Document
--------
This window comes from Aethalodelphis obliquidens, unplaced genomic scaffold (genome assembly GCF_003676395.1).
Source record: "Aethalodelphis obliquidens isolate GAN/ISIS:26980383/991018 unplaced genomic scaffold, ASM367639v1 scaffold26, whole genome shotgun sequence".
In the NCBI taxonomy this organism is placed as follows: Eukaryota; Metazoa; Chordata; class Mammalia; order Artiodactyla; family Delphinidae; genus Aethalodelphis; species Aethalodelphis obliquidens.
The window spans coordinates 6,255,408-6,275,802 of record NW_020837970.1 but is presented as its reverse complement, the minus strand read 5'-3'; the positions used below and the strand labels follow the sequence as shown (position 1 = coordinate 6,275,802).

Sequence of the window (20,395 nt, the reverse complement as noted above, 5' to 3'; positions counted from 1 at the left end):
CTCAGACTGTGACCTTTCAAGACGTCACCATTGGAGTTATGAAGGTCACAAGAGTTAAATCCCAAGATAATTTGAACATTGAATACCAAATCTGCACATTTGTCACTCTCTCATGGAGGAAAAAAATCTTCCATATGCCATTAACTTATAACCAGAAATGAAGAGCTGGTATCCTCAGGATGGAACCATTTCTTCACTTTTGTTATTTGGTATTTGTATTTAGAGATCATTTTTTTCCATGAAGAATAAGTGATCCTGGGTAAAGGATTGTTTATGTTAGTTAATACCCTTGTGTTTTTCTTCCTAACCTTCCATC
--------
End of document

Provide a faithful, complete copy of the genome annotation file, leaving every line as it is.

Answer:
This window comes from Aethalodelphis obliquidens, unplaced genomic scaffold (genome assembly GCF_003676395.1).
Source record: "Aethalodelphis obliquidens isolate GAN/ISIS:26980383/991018 unplaced genomic scaffold, ASM367639v1 scaffold26, whole genome shotgun sequence".
In the NCBI taxonomy this organism is placed as follows: Eukaryota; Metazoa; Chordata; class Mammalia; order Artiodactyla; family Delphinidae; genus Aethalodelphis; species Aethalodelphis obliquidens.
The window spans coordinates 6,255,408-6,275,802 of record NW_020837970.1 but is presented as its reverse complement, the minus strand read 5'-3'; the positions used below and the strand labels follow the sequence as shown (position 1 = coordinate 6,275,802).

Sequence of the window (20,395 nt, the reverse complement as noted above, 5' to 3'; positions counted from 1 at the left end):
CTCAGACTGTGACCTTTCAAGACGTCACCATTGGAGTTATGAAGGTCACAAGAGTTAAATCCCAAGATAATTTGAACATTGAATACCAAATCTGCACATTTGTCACTCTCTCATGGAGGAAAAAAATCTTCCATATGCCATTAACTTATAACCAGAAATGAAGAGCTGGTATCCTCAGGATGGAACCATTTCTTCACTTTTGTTATTTGGTATTTGTATTTAGAGATCATTTTTTTCCATGAAGAATAAGTGATCCTGGGTAAAGGATTGTTTATGTTAGTTAATACCCTTGTGTTTTTCTTCCTAACCTTCCATC